how to make a fall wreath

Designer Karin Woodward of Haute Horticulture shows how to make a fall wreath that will last through the season.

My inspiration for this design comes from the utmost authority on palette and texture, Mother Nature. During autumn, boldly colored blooms coordinate with the season’s abundant fruits and vegetables. We are immersed in a chorus of garnet, copper, amber, rust, crimson, chestnut, bittersweet, clove, olive, and maize. For a fall wreath, I selected florets and foliage that dry well.  They form a long-lasting base that can be infused with fresh flowers again and again. I included a new favorite, the strawflower. Strawflower maintains its shape and vivid color for a long time, making it an ideal element for low maintenance wreaths.

Materials & Supplies
magnolia branches, juniper branches, pear tree foliage, cypress branches, boxwood, pincushion protea, poppy pods, strawflowers, sheet moss, dahlias, yellow spray roses, orange spray roses, kangaroo paw, leucadendron, dried cotton, nandina foliage, 1 wire wreath form, 1 spool of floral wire, straight floral wire, wire cutters, shears, snips, floral tape, water picks
Step 1
Begin by clipping a dozen magnolia branches about seven inches long, and pull of any dead leaves.
Step 2
Clip about nine juniper branches four inches long. Bundle three together, and wrap a piece of straight wire around the bottom of the stems. Continue cutting, bundling, and wiring the pear tree foliage, cypress, and boxwood in a similar fashion until you have multiple bundles of each.
Step 3
Once all of this greenery is prepped, it’s time to bundle the strawflowers. Strip off the leaves and cut about 15 stems four inches from the top of each bloom. Then put the strawflowers in groups of three, and wrap each group together with floral tape so you don’t break the soft stems. Continue this process with the poppy pods using floral tape.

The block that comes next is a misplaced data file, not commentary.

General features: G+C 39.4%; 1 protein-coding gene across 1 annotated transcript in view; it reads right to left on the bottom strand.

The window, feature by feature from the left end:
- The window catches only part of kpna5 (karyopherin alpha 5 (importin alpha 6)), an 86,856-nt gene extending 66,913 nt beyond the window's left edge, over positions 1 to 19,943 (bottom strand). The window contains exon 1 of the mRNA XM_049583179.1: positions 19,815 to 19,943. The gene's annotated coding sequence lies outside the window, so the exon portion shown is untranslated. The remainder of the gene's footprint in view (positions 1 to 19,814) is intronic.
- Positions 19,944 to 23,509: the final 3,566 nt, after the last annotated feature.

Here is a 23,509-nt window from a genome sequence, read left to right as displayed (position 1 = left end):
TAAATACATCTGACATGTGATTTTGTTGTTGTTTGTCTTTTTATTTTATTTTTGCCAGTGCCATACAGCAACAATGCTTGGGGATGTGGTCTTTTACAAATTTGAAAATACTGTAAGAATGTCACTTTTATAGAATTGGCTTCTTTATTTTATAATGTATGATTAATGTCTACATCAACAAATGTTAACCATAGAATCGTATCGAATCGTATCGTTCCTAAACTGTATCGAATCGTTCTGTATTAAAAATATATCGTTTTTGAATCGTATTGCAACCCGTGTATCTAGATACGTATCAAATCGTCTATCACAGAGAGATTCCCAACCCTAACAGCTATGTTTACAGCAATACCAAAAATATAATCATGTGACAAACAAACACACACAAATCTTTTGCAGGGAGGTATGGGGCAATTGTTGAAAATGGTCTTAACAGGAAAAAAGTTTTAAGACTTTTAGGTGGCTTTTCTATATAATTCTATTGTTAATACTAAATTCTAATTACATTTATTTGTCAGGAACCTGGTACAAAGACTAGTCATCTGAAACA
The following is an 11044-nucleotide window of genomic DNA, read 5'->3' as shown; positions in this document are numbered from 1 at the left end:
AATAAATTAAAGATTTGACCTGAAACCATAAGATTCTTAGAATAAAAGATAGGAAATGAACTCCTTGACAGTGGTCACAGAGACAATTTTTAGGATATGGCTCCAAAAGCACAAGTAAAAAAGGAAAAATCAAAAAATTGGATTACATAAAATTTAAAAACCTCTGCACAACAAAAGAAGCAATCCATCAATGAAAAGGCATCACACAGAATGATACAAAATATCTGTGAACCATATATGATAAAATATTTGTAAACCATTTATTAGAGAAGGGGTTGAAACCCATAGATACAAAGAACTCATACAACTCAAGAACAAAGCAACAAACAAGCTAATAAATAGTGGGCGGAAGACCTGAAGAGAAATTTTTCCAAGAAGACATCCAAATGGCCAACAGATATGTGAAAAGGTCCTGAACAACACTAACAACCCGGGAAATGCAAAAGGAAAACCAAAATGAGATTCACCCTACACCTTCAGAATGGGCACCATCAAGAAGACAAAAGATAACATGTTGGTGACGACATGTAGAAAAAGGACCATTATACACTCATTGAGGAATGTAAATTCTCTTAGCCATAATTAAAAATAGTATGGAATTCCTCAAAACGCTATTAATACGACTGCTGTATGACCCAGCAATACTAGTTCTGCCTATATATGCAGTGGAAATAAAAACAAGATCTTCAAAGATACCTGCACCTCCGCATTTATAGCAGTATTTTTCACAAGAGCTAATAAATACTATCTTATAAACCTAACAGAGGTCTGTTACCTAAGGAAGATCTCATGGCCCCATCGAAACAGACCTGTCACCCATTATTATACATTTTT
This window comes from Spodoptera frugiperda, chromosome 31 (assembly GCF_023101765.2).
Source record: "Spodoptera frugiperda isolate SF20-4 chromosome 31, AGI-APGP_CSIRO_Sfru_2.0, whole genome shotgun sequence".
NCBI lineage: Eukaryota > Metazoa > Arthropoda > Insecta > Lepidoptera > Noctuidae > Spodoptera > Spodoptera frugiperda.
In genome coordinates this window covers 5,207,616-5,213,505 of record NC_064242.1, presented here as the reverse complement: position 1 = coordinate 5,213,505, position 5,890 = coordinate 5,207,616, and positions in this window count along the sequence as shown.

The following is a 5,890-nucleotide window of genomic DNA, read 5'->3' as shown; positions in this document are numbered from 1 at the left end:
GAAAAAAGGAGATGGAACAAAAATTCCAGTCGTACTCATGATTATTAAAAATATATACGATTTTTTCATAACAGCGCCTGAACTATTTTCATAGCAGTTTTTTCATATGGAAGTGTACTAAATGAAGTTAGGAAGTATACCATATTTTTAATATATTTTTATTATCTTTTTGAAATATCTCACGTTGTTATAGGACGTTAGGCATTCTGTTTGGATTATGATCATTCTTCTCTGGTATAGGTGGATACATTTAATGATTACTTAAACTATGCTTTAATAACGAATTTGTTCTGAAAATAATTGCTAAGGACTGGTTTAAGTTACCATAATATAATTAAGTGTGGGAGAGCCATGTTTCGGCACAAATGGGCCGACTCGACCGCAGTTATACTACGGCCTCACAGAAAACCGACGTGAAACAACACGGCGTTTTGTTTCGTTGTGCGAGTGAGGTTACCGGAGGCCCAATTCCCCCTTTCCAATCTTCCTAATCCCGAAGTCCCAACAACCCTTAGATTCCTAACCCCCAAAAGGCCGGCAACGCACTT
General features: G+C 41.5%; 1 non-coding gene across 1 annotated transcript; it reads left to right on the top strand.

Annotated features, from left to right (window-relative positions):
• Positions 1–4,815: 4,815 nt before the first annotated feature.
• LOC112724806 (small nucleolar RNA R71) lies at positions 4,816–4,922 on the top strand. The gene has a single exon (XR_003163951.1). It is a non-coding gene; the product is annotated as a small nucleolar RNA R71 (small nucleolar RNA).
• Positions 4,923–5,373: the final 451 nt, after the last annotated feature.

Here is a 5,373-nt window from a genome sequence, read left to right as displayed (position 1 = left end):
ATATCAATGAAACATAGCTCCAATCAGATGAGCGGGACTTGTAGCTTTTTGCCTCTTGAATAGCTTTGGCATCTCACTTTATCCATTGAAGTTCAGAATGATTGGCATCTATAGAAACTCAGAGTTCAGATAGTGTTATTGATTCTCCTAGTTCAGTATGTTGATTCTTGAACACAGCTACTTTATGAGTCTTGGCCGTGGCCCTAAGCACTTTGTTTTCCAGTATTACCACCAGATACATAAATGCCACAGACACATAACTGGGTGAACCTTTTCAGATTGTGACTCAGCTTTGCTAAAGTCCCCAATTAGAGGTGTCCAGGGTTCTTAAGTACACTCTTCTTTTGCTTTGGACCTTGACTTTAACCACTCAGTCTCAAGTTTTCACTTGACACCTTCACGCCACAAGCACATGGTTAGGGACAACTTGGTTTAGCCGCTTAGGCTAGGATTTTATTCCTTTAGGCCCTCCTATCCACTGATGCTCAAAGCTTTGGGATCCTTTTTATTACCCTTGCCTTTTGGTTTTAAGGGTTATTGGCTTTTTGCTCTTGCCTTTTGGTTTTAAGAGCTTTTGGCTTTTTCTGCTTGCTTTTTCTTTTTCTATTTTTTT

Step 4
The prepped materials will be secured to the wreath form with one long, continuous strand of wire from the spool. Wrap the end of the wire around the form, tie it in a knot, and leave the wire attached to the spool until the wreath is complete.
Step 5
Where the wire is tied, hold a magnolia branch on the form, and place a bundle of greenery on top of it. Wrap the spool of wire around the magnolia branch and greenery to secure them in place. (While creating the entire wreath, always place the magnolia on the bottom, but alternate the type of bundled greenery over it to add variety.)
Step 6
Then add either a bundle of strawflowers or poppy pods, or a single stem of pincushion protea, and wrap it with the spool of wire. (Again, mix up the order of flowers to avoid repetition.)
Step 7
Place a sheet of moss over the stems on the form, and wrap it with wire. Then fold another sheet of moss around a pick filled with water, place it over the moss on the form, and wrap it with wire. The first section of the wreath is now done.
Step 8
Repeat steps five through seven around the form until it’s completely covered, and remember to alternate the types of bundled greenery and flowers. Then carefully lift the wreath, cut the wire from the spool, and tie it in a knot.
Step 9
Place either a single dahlia or a stem of spray roses in each water pick, and fill in any empty spots around the wreath by sticking in long-lasting stems of kangaroo paw, leucadendron, cotton, and nandina foliage.
Fall is a time of reflection and transition, of gathering and festivity. The season’s colors are a bold symphony of reds, oranges, golds, and browns that unfold in harmony with one another. –KARIN WOODWARD

“Fall is a time of refection and transition, of gathering and festivity. The season’s colors are a bold symphony of reds, oranges, golds, and browns that unfold in harmony with one another.” –Karin Woodward


Produced by Alexandra Schmitt | Photos by Annabella Charles

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